Or maybe I'm just drunk on all this summery weather we're having here. Whoo, Lordy.
ps-- I drew this using some cool pencils my friends got me during their honeymoon in Japan, from the Studio Ghibli (Miyazaki) museum in Mitaka. Thanks, Scott and Angie. Or I mean, ahem, arigato.
Tuesday, January 13, 2009
I've been developing "Diabloville" for about 4 years, now. After finishing "Everybody's DEAD" for IDW last year, I decided it was time to dig my heals in and finally make this book. It's my first long-form comics endeavor on my own. So I'm extremely excited to work on something big that I'm shaping completely by myself (of course, that's not counting the critiques and fine advice of friends and respected colleagues).
Simply put, "Diabloville" is an anachronistic-Mexican-Western-horror/love story. That's how I've been summing it up to people over the past few months. It combines lots of themes that I enjoy in film, comics, and music (the idea for the concept was sparked by a Calexico album). And, hopefully, I'll be able to give it a real cinematic feel, since I've gathered heaps of inspiration from Guillermo Del Toro, Akira Kurasawa, and Sergio Leone. I'm just a sucker for samurai, cowboys, war stories, and creepiness!
These sketches here are of two main characters... our hero and heroine, so to speak. I've been going back and forth on their designs -- getting their looks just right, finding the proper style for the book -- for awhile now. Especially with the leading lady. But last night, I stayed up late watching "Pineapple Express" and "Ninja Scroll," and drew the bejesus out of 'em. Just turnin' it out, ya know? And I have to thank the Gods of Late-Night Sketching for striking me with their cosmic lightening, because I feel like I've finally found these characters AND the look I want for the entire story.
Hallelujah and hambones!
ps-- My goal is to have finalized character art and some pages done in time for Wondercon, at the end of February. So I'll keep dropping tidbits and updates on the blog, for sure.
Monday, January 12, 2009
The rules are simple. Each day this year, I'll be producing a new drawing -- be it sketch or drawing, color or black and white -- and posting it here. Easy peezy, lemon squeezy.
The other people involved include one of my favorite college professors, and some other talented folks. I'll be linking to their blogs on here, so you'll be able to check out their daily contributions, as well. Holla!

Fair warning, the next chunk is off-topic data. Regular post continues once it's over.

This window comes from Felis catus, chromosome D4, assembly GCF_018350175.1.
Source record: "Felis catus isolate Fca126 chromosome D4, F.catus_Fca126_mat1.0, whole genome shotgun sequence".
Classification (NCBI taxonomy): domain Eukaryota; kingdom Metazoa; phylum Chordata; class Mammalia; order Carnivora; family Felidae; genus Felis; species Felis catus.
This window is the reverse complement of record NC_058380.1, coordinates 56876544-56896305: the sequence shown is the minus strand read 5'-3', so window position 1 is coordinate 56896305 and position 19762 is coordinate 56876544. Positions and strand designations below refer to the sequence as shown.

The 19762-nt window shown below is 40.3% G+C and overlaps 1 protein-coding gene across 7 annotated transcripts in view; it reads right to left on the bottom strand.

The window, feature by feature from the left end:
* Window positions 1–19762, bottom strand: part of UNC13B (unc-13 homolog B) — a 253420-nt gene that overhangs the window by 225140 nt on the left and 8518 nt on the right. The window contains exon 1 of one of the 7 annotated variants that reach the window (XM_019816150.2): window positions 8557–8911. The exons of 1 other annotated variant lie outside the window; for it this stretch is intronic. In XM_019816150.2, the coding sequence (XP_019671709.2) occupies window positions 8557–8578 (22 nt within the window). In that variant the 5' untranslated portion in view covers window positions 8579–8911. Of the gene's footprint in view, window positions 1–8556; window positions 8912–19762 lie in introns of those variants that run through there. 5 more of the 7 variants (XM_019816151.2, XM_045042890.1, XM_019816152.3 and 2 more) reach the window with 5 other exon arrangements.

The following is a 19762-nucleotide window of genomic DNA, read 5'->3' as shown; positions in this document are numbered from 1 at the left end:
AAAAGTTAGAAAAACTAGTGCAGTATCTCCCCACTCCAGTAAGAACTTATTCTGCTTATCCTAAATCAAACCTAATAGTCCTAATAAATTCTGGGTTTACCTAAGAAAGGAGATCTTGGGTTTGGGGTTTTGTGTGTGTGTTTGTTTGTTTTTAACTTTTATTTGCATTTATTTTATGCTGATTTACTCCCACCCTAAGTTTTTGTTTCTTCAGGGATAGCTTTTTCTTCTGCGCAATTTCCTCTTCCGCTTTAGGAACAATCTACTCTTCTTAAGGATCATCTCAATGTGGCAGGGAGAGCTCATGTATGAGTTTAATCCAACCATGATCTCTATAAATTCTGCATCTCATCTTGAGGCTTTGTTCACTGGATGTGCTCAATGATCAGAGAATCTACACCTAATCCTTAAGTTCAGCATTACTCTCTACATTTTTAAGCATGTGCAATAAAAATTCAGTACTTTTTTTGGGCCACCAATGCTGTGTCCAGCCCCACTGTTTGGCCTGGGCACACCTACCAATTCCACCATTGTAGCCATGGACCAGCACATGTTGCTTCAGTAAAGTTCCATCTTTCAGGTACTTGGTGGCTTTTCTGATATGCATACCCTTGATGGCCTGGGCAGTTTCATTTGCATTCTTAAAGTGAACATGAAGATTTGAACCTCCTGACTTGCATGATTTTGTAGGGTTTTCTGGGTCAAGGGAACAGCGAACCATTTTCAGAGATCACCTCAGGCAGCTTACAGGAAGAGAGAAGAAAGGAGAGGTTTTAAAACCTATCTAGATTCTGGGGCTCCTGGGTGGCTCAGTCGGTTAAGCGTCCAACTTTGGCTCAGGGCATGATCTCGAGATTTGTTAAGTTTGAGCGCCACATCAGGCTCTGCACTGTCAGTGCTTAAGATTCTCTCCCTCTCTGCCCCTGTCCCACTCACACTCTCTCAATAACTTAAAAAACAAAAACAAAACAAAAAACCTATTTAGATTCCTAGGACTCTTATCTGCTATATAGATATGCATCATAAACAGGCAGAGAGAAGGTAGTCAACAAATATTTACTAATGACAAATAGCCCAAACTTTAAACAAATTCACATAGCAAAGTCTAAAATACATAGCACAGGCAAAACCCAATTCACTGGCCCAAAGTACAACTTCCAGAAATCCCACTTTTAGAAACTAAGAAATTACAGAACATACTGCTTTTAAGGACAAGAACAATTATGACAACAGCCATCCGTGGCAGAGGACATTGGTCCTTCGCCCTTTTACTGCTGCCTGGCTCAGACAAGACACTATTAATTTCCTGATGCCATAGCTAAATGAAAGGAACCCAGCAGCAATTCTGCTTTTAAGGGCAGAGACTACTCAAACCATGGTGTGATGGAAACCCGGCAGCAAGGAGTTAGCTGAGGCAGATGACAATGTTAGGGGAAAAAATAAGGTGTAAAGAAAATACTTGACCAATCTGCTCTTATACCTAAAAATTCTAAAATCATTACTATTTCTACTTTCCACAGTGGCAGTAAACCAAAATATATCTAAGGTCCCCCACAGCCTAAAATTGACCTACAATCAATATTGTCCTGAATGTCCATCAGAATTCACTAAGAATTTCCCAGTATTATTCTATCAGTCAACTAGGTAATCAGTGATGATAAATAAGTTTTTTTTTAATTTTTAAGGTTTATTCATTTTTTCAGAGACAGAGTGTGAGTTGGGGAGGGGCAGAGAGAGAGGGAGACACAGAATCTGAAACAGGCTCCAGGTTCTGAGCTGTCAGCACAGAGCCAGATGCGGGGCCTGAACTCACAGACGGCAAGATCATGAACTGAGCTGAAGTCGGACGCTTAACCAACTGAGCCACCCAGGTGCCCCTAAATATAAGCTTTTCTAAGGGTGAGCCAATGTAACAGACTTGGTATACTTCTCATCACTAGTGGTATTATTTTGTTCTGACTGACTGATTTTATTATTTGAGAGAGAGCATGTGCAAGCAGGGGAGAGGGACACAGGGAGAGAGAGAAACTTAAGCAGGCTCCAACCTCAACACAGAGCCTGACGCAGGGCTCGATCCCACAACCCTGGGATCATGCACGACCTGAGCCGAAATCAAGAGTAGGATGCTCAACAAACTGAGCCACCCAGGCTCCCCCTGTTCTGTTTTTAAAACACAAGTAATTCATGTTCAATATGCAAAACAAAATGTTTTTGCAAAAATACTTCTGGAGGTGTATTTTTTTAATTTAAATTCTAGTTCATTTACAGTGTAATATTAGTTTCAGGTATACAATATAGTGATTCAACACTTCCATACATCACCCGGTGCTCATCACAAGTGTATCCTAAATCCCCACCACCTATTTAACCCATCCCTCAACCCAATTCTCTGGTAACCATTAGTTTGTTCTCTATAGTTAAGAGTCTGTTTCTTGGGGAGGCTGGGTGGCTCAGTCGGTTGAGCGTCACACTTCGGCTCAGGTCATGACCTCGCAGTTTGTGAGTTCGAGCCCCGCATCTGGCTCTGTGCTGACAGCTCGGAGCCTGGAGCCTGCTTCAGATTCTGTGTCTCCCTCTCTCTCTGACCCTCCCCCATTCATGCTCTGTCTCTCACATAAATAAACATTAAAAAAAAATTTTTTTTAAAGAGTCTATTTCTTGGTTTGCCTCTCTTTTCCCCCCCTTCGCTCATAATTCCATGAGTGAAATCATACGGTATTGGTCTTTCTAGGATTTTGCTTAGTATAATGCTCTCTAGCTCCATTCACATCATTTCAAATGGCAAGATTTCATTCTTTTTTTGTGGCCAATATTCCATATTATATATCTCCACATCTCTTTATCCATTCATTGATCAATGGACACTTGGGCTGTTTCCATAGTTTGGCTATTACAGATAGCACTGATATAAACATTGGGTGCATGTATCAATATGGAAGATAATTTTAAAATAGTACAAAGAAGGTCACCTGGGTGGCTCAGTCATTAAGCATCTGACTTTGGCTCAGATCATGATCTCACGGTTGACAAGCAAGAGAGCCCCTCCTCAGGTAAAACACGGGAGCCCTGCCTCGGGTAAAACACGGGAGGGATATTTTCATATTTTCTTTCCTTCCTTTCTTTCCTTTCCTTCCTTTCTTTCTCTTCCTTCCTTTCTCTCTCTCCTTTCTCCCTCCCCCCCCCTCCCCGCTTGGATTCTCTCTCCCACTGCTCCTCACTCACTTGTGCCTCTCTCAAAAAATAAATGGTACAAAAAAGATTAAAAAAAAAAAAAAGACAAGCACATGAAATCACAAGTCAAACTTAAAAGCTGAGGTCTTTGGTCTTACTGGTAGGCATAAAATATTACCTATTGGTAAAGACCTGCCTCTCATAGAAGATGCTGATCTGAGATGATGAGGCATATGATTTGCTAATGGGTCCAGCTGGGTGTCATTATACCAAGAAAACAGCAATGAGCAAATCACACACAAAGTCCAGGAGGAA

My Sketch for today is this logo I did for my special ladyfriend's Brewskeeball team, Skee-Ra: Princess of Power. Betta recognize.
Sweet jungle juice! From all the accounts I've heard, the Beastie Boys Tribute Show at Gallery 1988: LA has been a fantastic success. Some good friends & family down in Los Angeles made it to last week's opening reception. They told me the place was packed, the vibe was friendly, and the art was PHENOMENAL. If you live in the area, I highly recommend you check it out before the show closes.
For me, the cherry tomato atop the awesomeness salad is, it turns out my piece -- "Heartbreak In The Summer Of Hello Nasty" -- sold during the reception. WOOT! Above is one last photo I took of her (framed-up), before she was shipped off to the gallery. Sniff, sniff -- Thanks to whoever picked this puppy up. I hope you'll give her a good home.
Thursday, January 8, 2009
It's a pretty fun gig. I don't write the concepts or gag lines, but the editors I'm working with are great and give me all the visual freedom a guy could ask for. Also, I've got a few friends out here who are teachers, so the comic's topics usually hit pretty close to home.
Anyway, if you aren't a teacher in California and you don't live with one, then you'll probably never see an actual copy of The Educator. So I thought I'd start making them available online. Enjoy!
Tuesday, January 6, 2009
If you're a child of the 80's, like me, then you probably have a special place in your heart for wrestling. No, I'm not talking about the overly erotic sport the Greeks handed down, where sweaty men roll around on a gym floor like oiled-up snakes in heat. I'm talking about wrestling... Randy "Macho Man" Savage, Andre The Giant, and Hulk Hogan. Big men beating the crap out of each other with elbows and folding chairs. WRESTLING.